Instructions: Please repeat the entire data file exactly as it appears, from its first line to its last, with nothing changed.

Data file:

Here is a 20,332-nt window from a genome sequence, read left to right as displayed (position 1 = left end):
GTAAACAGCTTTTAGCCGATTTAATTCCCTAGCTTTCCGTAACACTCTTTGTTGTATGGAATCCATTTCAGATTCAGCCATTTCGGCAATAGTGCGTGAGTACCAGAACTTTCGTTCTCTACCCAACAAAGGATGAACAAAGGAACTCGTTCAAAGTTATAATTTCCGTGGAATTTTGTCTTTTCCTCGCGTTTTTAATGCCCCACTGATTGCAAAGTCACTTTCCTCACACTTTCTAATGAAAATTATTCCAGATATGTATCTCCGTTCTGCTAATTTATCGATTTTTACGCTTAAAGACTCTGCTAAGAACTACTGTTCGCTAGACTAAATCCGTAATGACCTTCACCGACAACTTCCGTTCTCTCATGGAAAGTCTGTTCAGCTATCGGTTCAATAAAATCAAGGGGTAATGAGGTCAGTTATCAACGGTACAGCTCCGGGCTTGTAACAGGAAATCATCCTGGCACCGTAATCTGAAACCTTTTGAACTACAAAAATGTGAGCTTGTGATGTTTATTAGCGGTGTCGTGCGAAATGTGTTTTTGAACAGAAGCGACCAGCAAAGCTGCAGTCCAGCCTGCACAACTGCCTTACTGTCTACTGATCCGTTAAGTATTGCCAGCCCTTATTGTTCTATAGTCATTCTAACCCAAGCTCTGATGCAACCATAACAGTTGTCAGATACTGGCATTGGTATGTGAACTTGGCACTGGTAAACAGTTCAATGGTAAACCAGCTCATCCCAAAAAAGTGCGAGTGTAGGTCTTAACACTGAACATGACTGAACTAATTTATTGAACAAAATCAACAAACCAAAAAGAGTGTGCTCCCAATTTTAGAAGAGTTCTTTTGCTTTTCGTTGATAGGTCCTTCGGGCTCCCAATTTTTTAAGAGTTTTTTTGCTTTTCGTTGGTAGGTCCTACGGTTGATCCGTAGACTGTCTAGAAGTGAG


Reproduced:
Here is a 20,332-nt window from a genome sequence, read left to right as displayed (position 1 = left end):
GTAAACAGCTTTTAGCCGATTTAATTCCCTAGCTTTCCGTAACACTCTTTGTTGTATGGAATCCATTTCAGATTCAGCCATTTCGGCAATAGTGCGTGAGTACCAGAACTTTCGTTCTCTACCCAACAAAGGATGAACAAAGGAACTCGTTCAAAGTTATAATTTCCGTGGAATTTTGTCTTTTCCTCGCGTTTTTAATGCCCCACTGATTGCAAAGTCACTTTCCTCACACTTTCTAATGAAAATTATTCCAGATATGTATCTCCGTTCTGCTAATTTATCGATTTTTACGCTTAAAGACTCTGCTAAGAACTACTGTTCGCTAGACTAAATCCGTAATGACCTTCACCGACAACTTCCGTTCTCTCATGGAAAGTCTGTTCAGCTATCGGTTCAATAAAATCAAGGGGTAATGAGGTCAGTTATCAACGGTACAGCTCCGGGCTTGTAACAGGAAATCATCCTGGCACCGTAATCTGAAACCTTTTGAACTACAAAAATGTGAGCTTGTGATGTTTATTAGCGGTGTCGTGCGAAATGTGTTTTTGAACAGAAGCGACCAGCAAAGCTGCAGTCCAGCCTGCACAACTGCCTTACTGTCTACTGATCCGTTAAGTATTGCCAGCCCTTATTGTTCTATAGTCATTCTAACCCAAGCTCTGATGCAACCATAACAGTTGTCAGATACTGGCATTGGTATGTGAACTTGGCACTGGTAAACAGTTCAATGGTAAACCAGCTCATCCCAAAAAAGTGCGAGTGTAGGTCTTAACACTGAACATGACTGAACTAATTTATTGAACAAAATCAACAAACCAAAAAGAGTGTGCTCCCAATTTTAGAAGAGTTCTTTTGCTTTTCGTTGATAGGTCCTTCGGGCTCCCAATTTTTTAAGAGTTTTTTTGCTTTTCGTTGGTAGGTCCTACGGTTGATCCGTAGACTGTCTAGAAGTGAG